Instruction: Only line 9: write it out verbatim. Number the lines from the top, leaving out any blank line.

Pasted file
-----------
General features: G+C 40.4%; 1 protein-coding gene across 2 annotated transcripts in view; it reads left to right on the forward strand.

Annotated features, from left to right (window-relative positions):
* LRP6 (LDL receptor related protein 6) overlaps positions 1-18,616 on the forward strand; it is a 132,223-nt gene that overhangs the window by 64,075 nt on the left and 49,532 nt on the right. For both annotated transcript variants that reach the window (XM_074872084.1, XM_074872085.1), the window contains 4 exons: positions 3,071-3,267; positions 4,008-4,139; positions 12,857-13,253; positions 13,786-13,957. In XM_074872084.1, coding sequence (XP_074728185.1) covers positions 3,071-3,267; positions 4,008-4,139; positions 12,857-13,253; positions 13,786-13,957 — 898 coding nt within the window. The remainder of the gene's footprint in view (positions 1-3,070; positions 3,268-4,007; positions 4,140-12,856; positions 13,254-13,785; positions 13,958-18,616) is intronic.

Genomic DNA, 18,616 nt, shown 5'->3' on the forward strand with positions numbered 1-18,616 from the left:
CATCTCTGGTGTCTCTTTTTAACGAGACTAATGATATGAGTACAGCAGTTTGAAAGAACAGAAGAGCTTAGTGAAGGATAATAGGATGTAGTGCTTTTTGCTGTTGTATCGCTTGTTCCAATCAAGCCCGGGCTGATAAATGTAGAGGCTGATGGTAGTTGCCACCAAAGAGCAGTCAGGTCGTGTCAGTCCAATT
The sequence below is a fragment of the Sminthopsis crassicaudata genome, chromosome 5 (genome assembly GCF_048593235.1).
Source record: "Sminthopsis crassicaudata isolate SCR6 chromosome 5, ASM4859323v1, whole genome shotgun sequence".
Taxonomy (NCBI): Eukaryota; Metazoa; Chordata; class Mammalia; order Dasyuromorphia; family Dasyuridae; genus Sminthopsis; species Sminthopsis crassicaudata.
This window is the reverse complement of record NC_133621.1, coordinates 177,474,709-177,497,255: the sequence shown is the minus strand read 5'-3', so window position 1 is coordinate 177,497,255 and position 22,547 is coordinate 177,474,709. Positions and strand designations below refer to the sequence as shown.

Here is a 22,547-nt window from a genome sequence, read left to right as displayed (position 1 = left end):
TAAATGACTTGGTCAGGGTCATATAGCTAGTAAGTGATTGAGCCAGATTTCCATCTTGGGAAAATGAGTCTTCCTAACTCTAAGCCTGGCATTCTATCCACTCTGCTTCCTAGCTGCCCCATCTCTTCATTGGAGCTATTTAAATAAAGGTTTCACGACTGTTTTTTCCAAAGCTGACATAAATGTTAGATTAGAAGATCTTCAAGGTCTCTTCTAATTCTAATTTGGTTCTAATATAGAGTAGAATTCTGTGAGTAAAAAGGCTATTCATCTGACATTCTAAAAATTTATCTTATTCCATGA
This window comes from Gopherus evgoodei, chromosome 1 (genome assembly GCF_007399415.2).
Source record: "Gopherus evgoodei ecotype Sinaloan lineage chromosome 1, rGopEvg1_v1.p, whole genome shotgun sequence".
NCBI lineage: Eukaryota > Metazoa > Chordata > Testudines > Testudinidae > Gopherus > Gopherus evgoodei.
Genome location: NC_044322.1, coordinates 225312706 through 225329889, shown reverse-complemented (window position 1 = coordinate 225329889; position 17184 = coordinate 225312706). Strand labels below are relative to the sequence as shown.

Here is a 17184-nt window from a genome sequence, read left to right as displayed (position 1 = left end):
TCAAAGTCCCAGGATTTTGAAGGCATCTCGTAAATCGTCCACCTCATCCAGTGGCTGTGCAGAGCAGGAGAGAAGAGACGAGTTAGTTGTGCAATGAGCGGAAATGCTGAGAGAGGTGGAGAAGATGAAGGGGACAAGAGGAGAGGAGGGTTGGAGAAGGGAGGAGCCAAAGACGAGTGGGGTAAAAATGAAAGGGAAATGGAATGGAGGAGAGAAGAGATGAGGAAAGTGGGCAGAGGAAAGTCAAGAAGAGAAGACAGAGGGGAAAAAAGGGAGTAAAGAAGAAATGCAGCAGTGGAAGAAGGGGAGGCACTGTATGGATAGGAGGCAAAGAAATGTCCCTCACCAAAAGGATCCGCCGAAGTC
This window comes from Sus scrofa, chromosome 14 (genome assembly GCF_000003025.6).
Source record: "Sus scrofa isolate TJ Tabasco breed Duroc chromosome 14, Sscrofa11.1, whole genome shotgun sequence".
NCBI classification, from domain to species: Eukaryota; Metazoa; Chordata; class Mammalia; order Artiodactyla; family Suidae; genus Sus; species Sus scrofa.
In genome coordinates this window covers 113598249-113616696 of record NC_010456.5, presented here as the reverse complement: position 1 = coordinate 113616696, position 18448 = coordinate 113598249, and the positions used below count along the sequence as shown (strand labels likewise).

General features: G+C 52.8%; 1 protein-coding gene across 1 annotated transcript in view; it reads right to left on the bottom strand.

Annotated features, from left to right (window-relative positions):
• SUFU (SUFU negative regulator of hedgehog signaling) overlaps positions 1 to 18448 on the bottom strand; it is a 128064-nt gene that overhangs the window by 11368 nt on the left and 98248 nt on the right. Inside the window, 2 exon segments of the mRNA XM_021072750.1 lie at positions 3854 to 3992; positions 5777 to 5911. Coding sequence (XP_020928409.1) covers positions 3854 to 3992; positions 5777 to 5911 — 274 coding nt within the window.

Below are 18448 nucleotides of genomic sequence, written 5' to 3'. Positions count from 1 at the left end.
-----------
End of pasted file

This window is the reverse complement of record NC_133621.1, coordinates 177,474,709-177,497,255: the sequence shown is the minus strand read 5'-3', so window position 1 is coordinate 177,497,255 and position 22,547 is coordinate 177,474,709. Positions and strand designations below refer to the sequence as shown.